May 2017 – Baykeeper Pathogens Report Public Release (Perth Amboy / South Amboy)
Throughout the course of June 13, 2016 – October 3, 2016, the LRWP, Baykeeper, citizen scientists and other project partners conducted weekly monitoring events at nine locations along the NJ portion of the Raritan Bayshore (Monmouth/Middlesex Counties) – including two sites in Perth Amboy and one site in South Amboy. This project engaged over 25 volunteers, who participated in all aspects of monitoring-GPS and YSI operations, data collection, water sample collection, and laboratory testing. At each site measurements were taken (i.e., temperature, salinity, oxygen, pH) along with observations regarding weather patterns, potential pollution inputs (point and non-point sources), and recreational use (e.g., fishing, boating, swimming). Additionally, water samples were collected, and analyzed at the IEC laboratory, to determine the levels of Enterococcus bacteria (an indicator of pathogen contamination). Data were analyzed to determine the highest areas of Enterococcus, especially immediately following precipitation events. This report presents findings from the Summer 2016 pathogens study.
May 2017 – Prioritizing Basin Retrofits in the LRW
“Choosing Locations for Green Infrastructure in the Lower Raritan Watershed” was developed by Rutgers University graduate student Kate Douthat as part of coursework in Professor JeanMarie Hartman’s Spring 2017 “Watershed Management”. This study first reviews general frameworks for environmental decision making, and presents an approach to understanding stormwater detention basin candidates for retrofits in the Lower Raritan Watershed. The report then makes specific recommendations for retrofits in Franklin Township. Also see a summary pdf here: Douthat_stormwater_basin_presentation_overview
May 2017 – Tices Lane Park_Inventory_Analysis and Tices Lane Park_General Management Plan (East Brunswick)
To fulfill requirements of a Rutgers Parks Management course, Rutgers graduate student Daryl Krasnuk conducted a study of East Brunswick’s Tices Lane Park and developed two guiding documents for restoration activities of this Pinelands outlier. The first is a Tices Park Inventory and Analysis, and the second a General Management Plan. Daryl’s management plan proposal includes integrating the curriculum of two local schools with the natural resources at the park and using the stream degradation of the Sawmill Brook from up-slope development as an example of the problems faced in the Lower Raritan Watershed.
May 2017 – Designing a Healthier Somerset
Under the guidance of Professor David Tulloch, the Rutgers GeoDesign class took a semester long look at the health of Somerset County, NJ, and identified a number of design interventions that could improve the well-being of the county’s residents. Not surprisingly, so many of their design suggestions would positively impact watershed health.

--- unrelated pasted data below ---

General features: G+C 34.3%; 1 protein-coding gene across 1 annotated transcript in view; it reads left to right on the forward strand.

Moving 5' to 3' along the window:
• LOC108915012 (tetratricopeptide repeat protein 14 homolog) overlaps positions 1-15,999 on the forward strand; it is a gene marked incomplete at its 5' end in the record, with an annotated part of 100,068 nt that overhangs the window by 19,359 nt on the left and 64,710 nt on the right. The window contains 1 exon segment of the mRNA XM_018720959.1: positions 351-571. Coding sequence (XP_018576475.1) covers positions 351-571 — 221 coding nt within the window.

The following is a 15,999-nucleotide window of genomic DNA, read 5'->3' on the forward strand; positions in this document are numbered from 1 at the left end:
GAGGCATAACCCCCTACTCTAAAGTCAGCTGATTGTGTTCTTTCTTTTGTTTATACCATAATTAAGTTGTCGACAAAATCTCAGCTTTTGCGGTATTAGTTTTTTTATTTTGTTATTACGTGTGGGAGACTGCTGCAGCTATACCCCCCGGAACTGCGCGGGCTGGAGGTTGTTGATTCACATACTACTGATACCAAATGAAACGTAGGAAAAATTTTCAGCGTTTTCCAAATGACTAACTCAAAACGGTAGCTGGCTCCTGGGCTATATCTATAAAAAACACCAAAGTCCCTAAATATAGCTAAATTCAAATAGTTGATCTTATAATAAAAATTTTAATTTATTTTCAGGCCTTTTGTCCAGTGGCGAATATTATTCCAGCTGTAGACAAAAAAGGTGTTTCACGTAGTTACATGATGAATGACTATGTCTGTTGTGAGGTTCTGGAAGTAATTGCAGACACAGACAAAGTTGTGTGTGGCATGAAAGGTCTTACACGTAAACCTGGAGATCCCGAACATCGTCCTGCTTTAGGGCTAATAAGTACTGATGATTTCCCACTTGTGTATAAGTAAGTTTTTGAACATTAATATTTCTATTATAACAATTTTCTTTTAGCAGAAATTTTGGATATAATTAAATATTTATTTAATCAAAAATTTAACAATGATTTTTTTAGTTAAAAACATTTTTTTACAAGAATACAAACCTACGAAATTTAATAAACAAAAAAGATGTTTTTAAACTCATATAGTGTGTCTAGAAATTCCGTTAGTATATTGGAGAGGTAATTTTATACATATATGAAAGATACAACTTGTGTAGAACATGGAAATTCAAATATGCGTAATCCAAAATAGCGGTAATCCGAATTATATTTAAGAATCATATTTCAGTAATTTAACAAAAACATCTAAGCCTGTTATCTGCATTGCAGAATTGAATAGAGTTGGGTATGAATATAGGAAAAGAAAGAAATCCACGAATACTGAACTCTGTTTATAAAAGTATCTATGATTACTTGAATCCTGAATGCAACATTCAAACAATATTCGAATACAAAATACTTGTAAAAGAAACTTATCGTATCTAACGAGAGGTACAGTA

In 2016 the LRWP commissioned Brian Kempf to develop a white paper to examine the feasibility and opportunities of implementing stormwater utilities at a regional scale. Our evaluation focused on implementation at the County scale.
February 2017 – Bridges of the Lower Raritan Watershed
Working with Professor JeanMarie Hartman, Rutgers Undergraduate Ethan Benderly-Kremen developed this inventory of iconic bridges in the Lower Raritan Watershed. The inventory includes information on bridge construction, age and purpose. Ethan writes: “the bridges of the Lower Raritan are a misunderstood feature, used by almost all but noticed by almost none. By showing how the bridges are different from an ordinary road, and how each bridge is different from another, I hope to demonstrate to the reader that by crossing a bridge, they are directly interacting with a major river, a feature unique to this area, hopefully spurring them to continue learning and interacting with the Raritan.”
January 2017 – Cornell Dubilier superfund site 5 year report (South Plainfield)
The Cornell-Dubilier Electronics, Inc. (CDE) Superfund site located in South Plainfield, New Jersey. The former CDE facility, encompassing 26 acres in size, was previously used by a variety of commercial and industrial tenants. CDE operated at the facility from 1936 to 1962, manufacturing electronic components, including capacitors containing polychlorinated biphenyls (PCBs) and chlorinated organic solvents. The company disposed of PCB-contaminated materials and other hazardous substances directly on the property soils. CDE’s activities led to widespread contamination of soil, sediment and groundwater with PCBs, metals and volatile organic compounds (VOCs). The site’s long-term cleanup, overseen by the Environmental Protection Agency, is ongoing. This document is the second five year review report for clean-up activities.
January 2017 – Raritan River Robert Street Dam Removal